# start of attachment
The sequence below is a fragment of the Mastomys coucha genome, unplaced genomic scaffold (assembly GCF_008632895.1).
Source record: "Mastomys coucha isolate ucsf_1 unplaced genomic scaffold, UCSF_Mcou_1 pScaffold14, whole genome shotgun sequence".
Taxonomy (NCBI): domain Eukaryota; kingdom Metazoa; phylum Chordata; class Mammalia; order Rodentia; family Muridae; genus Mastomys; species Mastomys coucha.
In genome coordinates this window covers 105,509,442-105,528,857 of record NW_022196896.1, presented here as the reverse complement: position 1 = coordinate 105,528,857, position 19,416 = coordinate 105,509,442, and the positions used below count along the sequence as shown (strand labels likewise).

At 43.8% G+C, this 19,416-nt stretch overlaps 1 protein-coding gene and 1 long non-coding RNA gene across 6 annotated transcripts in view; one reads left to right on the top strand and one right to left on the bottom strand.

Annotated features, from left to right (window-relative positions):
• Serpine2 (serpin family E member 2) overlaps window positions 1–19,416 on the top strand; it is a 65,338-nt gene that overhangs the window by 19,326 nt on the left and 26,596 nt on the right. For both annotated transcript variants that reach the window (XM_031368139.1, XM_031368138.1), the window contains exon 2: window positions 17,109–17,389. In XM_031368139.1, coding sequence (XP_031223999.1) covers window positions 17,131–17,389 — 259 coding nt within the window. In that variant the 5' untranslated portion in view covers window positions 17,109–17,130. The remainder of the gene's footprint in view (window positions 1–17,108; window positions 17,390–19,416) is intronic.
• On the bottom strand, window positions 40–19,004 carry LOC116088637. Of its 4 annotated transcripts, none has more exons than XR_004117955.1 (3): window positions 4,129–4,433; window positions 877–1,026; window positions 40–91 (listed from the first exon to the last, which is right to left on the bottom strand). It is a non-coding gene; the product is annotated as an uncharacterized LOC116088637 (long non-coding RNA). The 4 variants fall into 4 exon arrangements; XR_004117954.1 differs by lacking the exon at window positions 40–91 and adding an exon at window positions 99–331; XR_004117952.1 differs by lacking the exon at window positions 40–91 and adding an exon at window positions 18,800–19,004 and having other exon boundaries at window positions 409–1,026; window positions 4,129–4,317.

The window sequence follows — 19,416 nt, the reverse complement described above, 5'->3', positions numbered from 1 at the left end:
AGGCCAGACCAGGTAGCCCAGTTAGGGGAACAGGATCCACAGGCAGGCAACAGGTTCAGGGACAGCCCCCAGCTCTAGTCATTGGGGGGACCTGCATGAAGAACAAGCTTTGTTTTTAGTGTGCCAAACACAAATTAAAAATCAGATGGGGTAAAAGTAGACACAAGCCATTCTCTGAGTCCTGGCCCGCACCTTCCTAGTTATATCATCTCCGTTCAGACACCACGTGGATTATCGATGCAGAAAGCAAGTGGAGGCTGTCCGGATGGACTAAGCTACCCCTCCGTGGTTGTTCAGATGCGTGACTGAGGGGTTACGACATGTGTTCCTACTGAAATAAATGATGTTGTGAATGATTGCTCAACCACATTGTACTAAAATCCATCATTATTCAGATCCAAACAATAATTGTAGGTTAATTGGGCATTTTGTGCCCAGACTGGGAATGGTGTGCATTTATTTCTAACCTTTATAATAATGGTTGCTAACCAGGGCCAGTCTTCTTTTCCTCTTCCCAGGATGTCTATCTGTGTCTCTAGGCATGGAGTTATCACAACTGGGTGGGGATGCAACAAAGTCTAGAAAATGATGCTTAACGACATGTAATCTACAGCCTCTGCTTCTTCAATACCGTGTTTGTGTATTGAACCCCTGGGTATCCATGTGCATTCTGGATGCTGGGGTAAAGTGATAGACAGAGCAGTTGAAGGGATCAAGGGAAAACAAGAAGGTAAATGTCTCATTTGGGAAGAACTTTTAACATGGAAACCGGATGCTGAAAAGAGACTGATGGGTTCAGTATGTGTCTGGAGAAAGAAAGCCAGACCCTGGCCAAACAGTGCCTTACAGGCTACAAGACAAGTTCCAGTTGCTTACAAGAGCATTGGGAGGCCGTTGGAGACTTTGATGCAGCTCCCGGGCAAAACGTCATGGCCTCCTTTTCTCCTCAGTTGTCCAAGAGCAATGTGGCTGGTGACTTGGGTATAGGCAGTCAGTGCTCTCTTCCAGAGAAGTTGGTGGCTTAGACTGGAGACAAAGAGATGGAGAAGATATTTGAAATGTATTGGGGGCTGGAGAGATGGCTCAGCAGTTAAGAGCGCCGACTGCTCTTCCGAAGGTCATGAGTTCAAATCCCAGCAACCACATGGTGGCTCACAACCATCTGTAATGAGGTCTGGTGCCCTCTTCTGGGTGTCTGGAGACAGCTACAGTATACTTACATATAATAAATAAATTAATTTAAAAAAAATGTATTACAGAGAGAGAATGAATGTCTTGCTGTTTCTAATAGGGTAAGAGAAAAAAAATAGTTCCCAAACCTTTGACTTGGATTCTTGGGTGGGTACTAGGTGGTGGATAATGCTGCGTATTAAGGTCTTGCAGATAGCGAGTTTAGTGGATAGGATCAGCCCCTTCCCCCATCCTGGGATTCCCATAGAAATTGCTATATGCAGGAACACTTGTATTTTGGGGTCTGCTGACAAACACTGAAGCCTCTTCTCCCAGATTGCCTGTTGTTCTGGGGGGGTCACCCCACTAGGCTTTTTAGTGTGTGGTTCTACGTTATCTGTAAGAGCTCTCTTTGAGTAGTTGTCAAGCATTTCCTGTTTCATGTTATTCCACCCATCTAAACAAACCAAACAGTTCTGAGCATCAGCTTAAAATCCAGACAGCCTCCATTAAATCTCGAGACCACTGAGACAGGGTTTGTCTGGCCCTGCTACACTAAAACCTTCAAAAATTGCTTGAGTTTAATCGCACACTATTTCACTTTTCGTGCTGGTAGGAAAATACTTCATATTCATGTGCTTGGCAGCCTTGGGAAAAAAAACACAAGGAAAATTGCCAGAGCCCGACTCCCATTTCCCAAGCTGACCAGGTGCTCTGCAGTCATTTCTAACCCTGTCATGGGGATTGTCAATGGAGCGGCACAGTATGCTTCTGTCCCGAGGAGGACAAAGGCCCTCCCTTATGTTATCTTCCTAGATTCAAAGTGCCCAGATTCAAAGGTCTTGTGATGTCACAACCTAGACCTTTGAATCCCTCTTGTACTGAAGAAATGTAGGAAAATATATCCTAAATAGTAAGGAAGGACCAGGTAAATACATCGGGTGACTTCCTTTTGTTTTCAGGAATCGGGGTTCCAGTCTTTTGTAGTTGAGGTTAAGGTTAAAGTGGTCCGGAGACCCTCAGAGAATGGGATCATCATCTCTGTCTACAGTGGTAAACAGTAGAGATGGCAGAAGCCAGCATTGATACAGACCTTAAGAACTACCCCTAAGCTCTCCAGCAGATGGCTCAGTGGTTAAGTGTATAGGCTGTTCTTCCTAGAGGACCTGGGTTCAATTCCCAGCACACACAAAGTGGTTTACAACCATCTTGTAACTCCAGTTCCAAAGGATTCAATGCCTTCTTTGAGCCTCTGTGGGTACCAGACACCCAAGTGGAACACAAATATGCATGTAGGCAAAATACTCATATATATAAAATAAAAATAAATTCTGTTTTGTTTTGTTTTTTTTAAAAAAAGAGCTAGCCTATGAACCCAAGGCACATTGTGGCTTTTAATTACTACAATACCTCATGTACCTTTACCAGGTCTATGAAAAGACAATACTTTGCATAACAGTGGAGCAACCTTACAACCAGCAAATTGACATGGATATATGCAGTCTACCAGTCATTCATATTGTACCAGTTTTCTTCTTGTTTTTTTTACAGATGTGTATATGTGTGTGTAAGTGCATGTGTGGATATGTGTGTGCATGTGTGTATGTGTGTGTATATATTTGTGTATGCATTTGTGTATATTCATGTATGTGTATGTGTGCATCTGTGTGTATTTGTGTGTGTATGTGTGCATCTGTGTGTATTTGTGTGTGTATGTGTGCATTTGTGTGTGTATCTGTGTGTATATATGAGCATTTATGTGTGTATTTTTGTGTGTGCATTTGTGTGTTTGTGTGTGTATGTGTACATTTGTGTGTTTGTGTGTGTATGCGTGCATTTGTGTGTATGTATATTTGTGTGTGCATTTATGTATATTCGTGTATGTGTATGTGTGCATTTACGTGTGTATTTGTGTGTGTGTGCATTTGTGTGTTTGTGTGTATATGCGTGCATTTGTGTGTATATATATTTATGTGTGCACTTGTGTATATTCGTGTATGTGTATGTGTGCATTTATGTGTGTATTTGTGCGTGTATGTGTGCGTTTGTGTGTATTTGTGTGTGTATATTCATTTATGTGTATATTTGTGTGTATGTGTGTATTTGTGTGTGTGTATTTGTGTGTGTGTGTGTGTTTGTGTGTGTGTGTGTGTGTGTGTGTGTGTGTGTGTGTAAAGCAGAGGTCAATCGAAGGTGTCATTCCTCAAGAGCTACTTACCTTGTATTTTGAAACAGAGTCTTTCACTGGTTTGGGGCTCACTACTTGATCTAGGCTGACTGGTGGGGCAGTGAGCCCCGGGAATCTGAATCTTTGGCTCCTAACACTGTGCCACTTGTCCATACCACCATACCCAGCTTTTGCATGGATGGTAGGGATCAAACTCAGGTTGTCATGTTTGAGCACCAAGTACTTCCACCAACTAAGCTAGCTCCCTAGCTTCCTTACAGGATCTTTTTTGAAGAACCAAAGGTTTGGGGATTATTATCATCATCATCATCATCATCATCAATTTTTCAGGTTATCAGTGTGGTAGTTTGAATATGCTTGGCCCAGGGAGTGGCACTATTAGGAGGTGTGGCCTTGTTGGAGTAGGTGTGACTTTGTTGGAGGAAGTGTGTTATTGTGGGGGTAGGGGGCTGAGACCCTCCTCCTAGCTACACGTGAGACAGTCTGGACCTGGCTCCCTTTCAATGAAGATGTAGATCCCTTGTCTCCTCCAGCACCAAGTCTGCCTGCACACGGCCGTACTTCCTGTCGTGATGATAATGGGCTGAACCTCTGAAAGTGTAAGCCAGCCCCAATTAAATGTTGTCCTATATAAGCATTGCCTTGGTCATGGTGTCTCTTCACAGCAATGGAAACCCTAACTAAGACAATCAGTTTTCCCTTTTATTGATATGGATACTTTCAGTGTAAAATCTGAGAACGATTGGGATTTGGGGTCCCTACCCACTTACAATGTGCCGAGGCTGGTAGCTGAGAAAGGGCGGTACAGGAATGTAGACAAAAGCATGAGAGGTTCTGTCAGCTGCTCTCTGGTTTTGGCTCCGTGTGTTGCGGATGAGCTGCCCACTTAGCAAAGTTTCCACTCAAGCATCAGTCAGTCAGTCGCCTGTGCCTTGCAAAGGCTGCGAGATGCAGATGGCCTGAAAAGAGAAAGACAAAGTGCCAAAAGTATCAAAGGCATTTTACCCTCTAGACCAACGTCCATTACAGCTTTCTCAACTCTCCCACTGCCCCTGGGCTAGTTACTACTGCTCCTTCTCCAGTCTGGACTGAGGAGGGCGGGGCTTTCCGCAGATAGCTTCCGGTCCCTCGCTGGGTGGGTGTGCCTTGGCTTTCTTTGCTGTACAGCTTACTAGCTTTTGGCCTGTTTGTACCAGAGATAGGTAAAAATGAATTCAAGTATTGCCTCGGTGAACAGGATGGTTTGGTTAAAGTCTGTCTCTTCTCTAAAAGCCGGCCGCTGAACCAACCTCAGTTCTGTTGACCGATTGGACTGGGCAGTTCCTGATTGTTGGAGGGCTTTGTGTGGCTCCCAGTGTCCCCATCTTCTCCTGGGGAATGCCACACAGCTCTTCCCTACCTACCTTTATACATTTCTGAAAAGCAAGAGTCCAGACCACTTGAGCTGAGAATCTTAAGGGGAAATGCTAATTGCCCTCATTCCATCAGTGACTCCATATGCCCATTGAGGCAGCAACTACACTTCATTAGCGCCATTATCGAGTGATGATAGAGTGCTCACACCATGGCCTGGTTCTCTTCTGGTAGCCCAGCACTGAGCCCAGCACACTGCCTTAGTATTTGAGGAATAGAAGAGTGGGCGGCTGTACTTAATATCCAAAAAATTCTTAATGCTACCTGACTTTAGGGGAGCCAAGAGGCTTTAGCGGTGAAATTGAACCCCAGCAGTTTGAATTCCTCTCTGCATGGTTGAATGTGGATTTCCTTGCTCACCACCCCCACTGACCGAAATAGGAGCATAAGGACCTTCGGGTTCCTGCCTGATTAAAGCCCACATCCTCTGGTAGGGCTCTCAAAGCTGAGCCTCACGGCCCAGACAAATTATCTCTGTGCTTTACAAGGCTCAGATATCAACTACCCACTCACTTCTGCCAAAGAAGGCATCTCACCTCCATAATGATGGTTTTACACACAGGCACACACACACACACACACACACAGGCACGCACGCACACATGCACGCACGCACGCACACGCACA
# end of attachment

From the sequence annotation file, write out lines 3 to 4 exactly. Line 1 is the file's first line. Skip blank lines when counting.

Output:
Taxonomy (NCBI): domain Eukaryota; kingdom Metazoa; phylum Chordata; class Mammalia; order Rodentia; family Muridae; genus Mastomys; species Mastomys coucha.
In genome coordinates this window covers 105,509,442-105,528,857 of record NW_022196896.1, presented here as the reverse complement: position 1 = coordinate 105,528,857, position 19,416 = coordinate 105,509,442, and the positions used below count along the sequence as shown (strand labels likewise).